By M.D. Kittle | Wisconsin Reporter
MADISON — Wisconsin’s job creation ranking is on the rise, according to the latest quarterly data from the U.S. Bureau of Labor Statistics.
Not enough to help the 217,000 Wisconsinites out of work last month. And certainly not enough for Gov. Scott Walker to placate the partisan bomb throwers and ease the political screeds of the minority Democrats.
But could a respectable jump in new jobs diminish the Democrats’ most potent argument against a Republican governor who has survived a recall election but has, so far, fallen well short of his ambitious jobs promises?
The Badger State moved up 11 spots in the rankings of state-by-state private sector job creation, in fourth quarter 2012, according to BLS’ Quarterly Census of Employment and Wages data. The latest QCEW report, released Thursday, compares the last three months of 2012 to the same period in 2011.
On a percentage basis, Wisconsin ranked 33rd in job creation, up from 44th in the previous quarter – outworking neighbor Illinois. Wisconsin’s economy added 32,282 private sector jobs quarter over quarter, ranking it 21st in total jobs created.
“According to actual jobs data, Wisconsin’s economy is growing and employment opportunities are steadily improving under Governor Walker’s leadership,” Reggie Newson, secretary of the state Department of Workforce Development said in a statement.
Steady is the word. At 1.18 percent growth over the period, Wisconsin’s total nonfarm job growth wasn’t exactly robust, particularly compared to the leading job-producing states. The top 5 are:
1. North Dakota, 6.05 percent (24,000 jobs)
2. Utah, 3.74 percent, (44,973 jobs)
3. California 3.26, (480,674 jobs)
4. Texas, 3.25 percent, (344,773 jobs)
5. Colorado, 2.73 percent, (61,452 jobs)
Wisconsin, too, trailed every Midwest state but Illinois in percentage growth over the period. Michigan outpaced the pack in total job growth, at 1.9 percent, ranking 15th. Indiana posted a 1.8 percent increase in job growth in the fourth quarter, ranking it 19th, and Minnesota ranked 22nd, at 1.58 percent.
Wisconsin also lagged behind the U.S. job growth rate of 1.85 percent.
Working the numbers
Democrats worked the latest employment data, noting that Wisconsin ranks 38th in overall job creation since Walker took office. Actually the span is from December 2010 to December 2012, which technically includes one month before Walker began his term.
Assembly Minority Leader Peter Barca, D-Kenosha, who has at every turn in recent months lambasted the governor for the state’s 44th place showing, kept the political hammer down, despite the improving economic picture.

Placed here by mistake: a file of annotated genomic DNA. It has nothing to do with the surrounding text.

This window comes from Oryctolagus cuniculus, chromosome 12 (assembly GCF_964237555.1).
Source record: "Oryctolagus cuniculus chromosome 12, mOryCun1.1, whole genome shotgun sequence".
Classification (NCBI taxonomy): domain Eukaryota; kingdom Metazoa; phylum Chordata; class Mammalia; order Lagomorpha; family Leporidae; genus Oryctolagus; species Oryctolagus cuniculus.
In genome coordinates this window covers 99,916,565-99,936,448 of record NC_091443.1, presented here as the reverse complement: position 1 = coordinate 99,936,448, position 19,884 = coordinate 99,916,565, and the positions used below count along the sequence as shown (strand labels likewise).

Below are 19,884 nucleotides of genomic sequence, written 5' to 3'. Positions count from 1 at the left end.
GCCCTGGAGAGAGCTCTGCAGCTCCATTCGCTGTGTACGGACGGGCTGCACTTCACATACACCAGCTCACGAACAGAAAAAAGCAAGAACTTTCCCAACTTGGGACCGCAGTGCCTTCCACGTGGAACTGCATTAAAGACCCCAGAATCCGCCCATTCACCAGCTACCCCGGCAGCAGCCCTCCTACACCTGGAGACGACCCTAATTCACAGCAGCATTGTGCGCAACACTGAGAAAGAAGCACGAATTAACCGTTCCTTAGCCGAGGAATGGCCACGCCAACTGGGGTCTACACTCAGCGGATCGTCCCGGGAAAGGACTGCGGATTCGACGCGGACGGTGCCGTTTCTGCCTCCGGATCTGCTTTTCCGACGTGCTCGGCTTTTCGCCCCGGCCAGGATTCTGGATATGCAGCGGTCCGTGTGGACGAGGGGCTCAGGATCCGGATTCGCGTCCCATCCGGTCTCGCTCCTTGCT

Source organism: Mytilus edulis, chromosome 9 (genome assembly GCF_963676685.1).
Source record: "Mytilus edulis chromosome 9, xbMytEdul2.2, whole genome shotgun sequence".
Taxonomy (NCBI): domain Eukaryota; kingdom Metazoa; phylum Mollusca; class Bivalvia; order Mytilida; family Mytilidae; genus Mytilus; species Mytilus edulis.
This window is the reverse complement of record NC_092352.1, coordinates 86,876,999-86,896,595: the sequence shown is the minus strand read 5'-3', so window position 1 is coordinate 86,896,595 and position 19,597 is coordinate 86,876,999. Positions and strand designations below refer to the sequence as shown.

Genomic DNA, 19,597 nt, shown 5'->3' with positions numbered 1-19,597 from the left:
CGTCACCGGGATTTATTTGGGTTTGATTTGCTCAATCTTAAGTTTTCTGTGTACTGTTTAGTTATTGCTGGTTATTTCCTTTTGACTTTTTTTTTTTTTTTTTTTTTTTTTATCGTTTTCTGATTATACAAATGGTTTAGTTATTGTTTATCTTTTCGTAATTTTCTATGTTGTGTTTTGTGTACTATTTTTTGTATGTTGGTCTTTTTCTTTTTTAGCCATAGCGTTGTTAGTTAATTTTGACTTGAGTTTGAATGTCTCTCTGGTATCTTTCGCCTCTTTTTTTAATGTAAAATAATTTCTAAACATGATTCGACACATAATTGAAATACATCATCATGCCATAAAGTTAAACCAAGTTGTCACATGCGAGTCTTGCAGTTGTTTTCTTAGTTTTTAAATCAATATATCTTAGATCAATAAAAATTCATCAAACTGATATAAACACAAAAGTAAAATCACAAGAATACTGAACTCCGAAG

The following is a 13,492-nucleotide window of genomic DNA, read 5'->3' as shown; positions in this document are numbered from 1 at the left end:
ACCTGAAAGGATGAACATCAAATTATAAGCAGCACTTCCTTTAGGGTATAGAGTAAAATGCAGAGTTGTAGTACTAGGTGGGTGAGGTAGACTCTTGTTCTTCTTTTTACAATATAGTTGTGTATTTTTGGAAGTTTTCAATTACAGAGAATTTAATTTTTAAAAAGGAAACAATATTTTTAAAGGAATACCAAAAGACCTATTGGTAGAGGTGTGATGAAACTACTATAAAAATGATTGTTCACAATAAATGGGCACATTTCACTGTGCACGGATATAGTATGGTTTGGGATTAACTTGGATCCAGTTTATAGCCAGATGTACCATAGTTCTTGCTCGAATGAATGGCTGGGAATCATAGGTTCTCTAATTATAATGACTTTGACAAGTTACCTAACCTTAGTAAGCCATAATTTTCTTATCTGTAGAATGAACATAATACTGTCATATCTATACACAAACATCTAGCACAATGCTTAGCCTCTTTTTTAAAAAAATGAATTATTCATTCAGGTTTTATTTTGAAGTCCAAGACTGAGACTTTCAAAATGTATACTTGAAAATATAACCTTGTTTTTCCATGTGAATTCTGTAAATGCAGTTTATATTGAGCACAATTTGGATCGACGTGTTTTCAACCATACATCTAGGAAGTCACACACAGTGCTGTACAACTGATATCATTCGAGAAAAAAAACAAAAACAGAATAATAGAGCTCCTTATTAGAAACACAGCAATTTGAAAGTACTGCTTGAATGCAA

“While I’m pleased to see a slight uptick in our job rankings, Wisconsin still has a long way to go – and the middle is hardly within sight. We should be focused on leading, not bringing up the rear,” Barca said in a statement.
“The fact remains that under Gov. Walker, Wisconsin ranks 38th in the country in job growth – dead last in the Midwest (over the two-year period). And despite clear evidence that the Republican plan hasn’t worked well economically for Wisconsin, Gov. Walker’s budget doubles down on bad economic policy,” Barca added.
John Dipko, spokesman for Workforce Development, said he found it interesting that Barca and the Democrats, who have been so fixated on the 44th ranking from the last quarterly report, didn’t mention the state’s 11-spot rise in fourth quarter 2012.
The bottom line, Dipko said, is Wisconsin’s economy is growing and job creation is happening – to the tune of some 62,000 jobs between December 2010 and December 2012.
Newson said the improving jobs numbers are a significant turnaround from the job hemorrhaging of the Great Recession.
“After losing 134,000 private sector jobs in the four years prior to (Walker’s) administration, it is good news for Wisconsin that our friends and neighbors are getting back to work,” the secretary said.
DWD has insisted that it was just a matter of time before the jobs numbers caught up with the other measures of economic growth. The state Department of Revenue reported fiscal 2013 revenue collections climbed 4.4 percent through May, and first-time and continuing unemployment claims continue to fall.
Just as important, wages grew by 4.8 percent in the fourth quarter of 2012, according to BLS.
“We believe the governor’s pro-jobs agenda is working, but we know there is more work to be done,” Dipko said.
Time will tell. By the most recent data, Walker is about 188,000 jobs shy of the 250,000 target in four years he continues to stand by. Earlier this month, DWD released BLS data that estimated Wisconsin’s economy added 12,700 private sector jobs in May. But those monthly, preliminary figures have been shown to be volatile at best.
Still, if the revised numbers come in close to those gains and can be sustained this summer, job growth really may be catching up with the other key economic indicators.
BLS anticipates releasing first quarter 2013 jobs numbers in about six months.
Contact M.D. Kittle at firstname.lastname@example.org